Re: your mail

From: Willy Tarreau (
Date: Fri Aug 16 2002 - 04:52:30 EST

Hello !

On Fri, Aug 16, 2002 at 07:51:37AM +0000, Misha Alex wrote:
> Also i tried the linear addressing linear = c*H*S + h*S +s -1 .But
> linear or linear*512 never gave me the exact byte offset to seek.
> I am working in linux and using a hexeditor to seek .How many exact bytes
> should i seek to find out the extended partition.I read the MBR and found
> the exteneded partiton.
> 00 01 01 00 02 fe 3f 01 3f 00 00 00 43 7d 00 00
> 80 00 01 02 0b fe bf 7e 82 7d 00 00 3d 26 9c 00
> 00 00 81 7f 0f fe ff ff bf a3 9c 00 f1 49 c3 01
> 00 00 00 00 00 00 00 00 00 00 00 00 00 00 00 00

I haven't played with this for a long time, but I still have some memory
about this. First, when an offset is higher than 8GB, there's no way to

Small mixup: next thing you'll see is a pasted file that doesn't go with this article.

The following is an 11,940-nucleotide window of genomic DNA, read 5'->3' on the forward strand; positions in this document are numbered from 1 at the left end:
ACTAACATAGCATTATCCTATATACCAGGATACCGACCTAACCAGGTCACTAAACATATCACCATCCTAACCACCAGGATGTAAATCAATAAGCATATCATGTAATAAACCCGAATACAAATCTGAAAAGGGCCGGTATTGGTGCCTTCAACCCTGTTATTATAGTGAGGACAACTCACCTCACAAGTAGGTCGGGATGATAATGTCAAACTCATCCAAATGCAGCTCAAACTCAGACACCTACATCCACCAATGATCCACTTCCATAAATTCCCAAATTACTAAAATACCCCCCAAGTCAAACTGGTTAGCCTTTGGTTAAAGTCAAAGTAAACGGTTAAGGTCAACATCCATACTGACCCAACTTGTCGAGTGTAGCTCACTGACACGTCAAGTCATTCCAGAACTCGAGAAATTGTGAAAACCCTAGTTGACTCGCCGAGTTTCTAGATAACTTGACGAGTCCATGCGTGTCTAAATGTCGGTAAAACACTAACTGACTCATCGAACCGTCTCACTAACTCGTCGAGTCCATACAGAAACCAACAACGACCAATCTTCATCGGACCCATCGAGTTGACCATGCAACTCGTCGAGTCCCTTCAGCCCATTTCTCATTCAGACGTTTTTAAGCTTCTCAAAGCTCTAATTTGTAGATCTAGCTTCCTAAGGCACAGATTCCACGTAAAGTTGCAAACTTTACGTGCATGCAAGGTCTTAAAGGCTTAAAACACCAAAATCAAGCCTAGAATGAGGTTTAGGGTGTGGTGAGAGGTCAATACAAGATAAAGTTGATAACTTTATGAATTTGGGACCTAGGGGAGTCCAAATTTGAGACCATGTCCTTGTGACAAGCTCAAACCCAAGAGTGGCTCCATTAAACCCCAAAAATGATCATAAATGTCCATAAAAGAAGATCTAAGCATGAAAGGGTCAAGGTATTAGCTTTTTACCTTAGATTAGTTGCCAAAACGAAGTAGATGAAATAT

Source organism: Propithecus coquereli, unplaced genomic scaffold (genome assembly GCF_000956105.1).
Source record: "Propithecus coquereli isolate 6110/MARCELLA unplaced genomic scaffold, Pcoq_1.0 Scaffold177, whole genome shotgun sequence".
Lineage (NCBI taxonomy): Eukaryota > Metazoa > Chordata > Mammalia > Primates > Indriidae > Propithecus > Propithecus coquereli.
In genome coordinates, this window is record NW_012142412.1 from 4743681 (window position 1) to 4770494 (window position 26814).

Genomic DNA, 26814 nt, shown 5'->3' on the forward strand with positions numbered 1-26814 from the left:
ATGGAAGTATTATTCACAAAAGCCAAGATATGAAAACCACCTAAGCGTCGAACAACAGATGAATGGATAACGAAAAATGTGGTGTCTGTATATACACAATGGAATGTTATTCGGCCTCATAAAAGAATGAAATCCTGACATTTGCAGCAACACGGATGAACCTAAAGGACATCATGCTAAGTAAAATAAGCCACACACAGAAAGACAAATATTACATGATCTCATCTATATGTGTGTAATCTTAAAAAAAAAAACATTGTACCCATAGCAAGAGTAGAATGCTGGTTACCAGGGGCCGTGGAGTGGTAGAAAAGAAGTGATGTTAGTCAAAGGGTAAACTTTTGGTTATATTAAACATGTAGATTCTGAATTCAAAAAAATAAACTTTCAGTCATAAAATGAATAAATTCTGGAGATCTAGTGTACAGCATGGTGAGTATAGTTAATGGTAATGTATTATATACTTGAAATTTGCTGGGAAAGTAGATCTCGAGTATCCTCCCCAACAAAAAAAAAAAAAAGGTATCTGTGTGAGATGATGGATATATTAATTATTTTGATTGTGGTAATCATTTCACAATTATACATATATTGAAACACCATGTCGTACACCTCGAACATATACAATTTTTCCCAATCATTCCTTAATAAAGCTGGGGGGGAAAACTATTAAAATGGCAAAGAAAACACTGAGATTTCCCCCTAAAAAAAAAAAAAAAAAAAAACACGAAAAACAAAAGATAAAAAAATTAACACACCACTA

code it with the bios' CHS scheme as you find it in the partition table.
I see that you know how to decode this, so set all the CHS bits to ones
and look at the offset. For this reason, we often use only the size to
locate these partitions. If I recall correctly, the last 4 bytes of your
parts are the sizes in sectors. For example, hda2 is 9c263d sectors long,
which equals 5.2 GB. You'll notice that bytes 8 to 11 of each partitions
are nearly equivalent to the size of the previous part. They should be
the start offset in sectors. So in this case, hda3 begins at 9ca3bf
(byte 5255953920), and is 1c349f1 sectors long (15.1 GB).

I think that 'fe ff ff' after the partition type indicates that only the
linear mode should be used, but I'm not sure about this nor I do I have
any proof. You should read the partition code to get more clues, IMHO.

Hoping this helps,

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